Tish James, who represented Fort Greene in Council for nine years before voters elected her to her current office of New York City’s Public Advocate, defeated three other competitors to score the Democratic nomination in the race to replace disgraced former Attorney General Eric Schneiderman.
James, who received several blockbuster endorsements, including nods from Cuomo and rapper Nicki Minaj, earned some 513,777 votes by the time roughly 90 percent of the ballots were counted, with challengers Zephyr Teachout, at 398,907 votes, Sean Patrick Maloney, at 318,968 votes, and Leecia Eve, at 43,797 votes, trailing behind.
The Brooklynite will go on to duke it out with Republican nominee Keith Wofford, Green Party candidate Michael Sussman, and Independence Party nominee Vincent Messina in November.
Democratic Socialist of America candidate and political novice Julia Salazar bested state Sen. Martin Malave Dilan in one of the night’s major upsets, despite revelations that the newcomer lied about being a Colombian immigrant while on the trail, and that she was previously registered as a Republican.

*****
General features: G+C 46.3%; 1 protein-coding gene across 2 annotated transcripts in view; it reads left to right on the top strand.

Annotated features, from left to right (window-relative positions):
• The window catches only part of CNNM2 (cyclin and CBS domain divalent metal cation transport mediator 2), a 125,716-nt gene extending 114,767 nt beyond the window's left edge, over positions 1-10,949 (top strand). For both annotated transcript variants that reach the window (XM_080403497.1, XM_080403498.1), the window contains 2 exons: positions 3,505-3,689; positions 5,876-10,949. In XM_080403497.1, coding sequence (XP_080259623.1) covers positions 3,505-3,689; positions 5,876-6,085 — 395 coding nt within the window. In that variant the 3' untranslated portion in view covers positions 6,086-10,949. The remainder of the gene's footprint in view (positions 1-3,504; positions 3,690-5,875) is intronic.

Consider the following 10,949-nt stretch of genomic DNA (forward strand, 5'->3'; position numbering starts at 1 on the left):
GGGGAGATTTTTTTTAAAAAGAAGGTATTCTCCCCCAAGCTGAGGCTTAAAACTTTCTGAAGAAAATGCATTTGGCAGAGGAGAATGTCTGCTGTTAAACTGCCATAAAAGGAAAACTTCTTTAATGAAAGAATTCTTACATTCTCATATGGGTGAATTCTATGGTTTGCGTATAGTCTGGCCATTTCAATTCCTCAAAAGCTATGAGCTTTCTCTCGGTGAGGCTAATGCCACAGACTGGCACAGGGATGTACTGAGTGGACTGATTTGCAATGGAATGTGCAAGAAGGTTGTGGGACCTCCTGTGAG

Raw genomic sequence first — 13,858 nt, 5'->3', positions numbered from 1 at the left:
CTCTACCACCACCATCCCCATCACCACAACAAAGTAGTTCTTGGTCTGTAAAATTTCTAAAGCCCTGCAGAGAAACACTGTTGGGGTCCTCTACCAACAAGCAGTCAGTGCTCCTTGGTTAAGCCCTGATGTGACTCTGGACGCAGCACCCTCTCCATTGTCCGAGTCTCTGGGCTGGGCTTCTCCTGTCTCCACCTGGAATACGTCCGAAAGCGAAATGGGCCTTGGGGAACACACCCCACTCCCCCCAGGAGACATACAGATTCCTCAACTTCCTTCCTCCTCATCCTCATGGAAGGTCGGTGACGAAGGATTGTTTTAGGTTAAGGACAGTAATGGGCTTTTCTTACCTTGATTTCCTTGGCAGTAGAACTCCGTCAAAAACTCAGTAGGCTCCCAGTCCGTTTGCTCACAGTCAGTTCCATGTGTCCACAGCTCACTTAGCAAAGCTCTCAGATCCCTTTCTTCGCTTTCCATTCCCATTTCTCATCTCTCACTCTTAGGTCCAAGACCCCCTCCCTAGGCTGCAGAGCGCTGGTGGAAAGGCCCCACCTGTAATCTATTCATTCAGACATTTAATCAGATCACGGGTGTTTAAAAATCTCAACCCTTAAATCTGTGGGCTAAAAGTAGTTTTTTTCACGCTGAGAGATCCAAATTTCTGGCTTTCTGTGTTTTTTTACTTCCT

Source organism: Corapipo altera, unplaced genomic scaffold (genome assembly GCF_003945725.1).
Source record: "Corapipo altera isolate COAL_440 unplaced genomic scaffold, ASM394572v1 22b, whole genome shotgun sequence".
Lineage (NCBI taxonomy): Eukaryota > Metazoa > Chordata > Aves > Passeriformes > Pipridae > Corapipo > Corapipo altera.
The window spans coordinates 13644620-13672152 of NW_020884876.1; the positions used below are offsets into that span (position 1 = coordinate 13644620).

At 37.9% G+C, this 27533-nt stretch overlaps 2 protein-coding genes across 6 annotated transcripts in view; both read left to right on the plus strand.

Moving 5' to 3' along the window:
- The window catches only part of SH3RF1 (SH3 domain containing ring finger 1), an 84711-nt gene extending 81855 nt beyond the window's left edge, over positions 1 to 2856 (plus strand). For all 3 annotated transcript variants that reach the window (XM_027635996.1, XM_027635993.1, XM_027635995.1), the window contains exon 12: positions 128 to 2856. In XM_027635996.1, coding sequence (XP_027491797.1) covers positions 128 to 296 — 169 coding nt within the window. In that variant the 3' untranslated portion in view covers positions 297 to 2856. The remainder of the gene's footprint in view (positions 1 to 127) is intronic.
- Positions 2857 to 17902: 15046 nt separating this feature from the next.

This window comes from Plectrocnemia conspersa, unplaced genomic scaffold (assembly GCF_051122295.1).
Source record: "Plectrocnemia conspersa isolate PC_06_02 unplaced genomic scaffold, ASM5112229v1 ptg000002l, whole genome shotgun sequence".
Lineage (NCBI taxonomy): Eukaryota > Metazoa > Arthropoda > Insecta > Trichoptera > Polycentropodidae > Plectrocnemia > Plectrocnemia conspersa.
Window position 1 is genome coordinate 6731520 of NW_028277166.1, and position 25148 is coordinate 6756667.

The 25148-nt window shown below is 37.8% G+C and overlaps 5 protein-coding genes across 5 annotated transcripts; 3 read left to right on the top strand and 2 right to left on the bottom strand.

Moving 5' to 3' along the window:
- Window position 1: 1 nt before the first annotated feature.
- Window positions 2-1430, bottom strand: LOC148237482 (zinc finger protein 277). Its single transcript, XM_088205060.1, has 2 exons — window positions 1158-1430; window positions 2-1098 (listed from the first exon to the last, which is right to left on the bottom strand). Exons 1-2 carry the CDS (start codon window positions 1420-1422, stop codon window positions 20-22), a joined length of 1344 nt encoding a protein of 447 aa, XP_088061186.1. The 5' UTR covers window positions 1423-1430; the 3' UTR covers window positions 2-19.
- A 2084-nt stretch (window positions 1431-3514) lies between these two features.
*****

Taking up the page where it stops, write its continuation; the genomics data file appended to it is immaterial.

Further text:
Salazar, who ran a grass-roots campaign buoyed by endorsements including that of fellow Democratic Socialist Alexandria Ocasio-Cortez, secured some 19,888 votes to Dilan’s 14,039 by the time roughly 94 percent of ballots were counted, and will go on to represent parts of Bushwick, Williamsburg, Greenpoint, Bedford-Stuyvesant, East New York, and Brownsville up in Albany as she faces no general-election challengers from other parties.
Andrew Gounardes won the Democratic nomination in the district encompassing Bay Ridge, Dyker Heights, Bensonhurst, Marine Park, Gerritsen Beach, Gravesend, and parts of Sheepshead Bay, Borough Park, and Midwood. The county-backed candidate — who had the support of borough Democratic party boss Frank Seddio and other local party leaders — won his place on the ballot by beating back former journalist Ross Barkan, nabbing some 8,552 votes to Barkan’s 6,229 after nearly all ballots were counted.
In November, Gounardes will face off with eight-term incumbent Republican state Sen. Marty Golden — who defeated him by about 10,000 votes in a previous race for the seat back in 2012.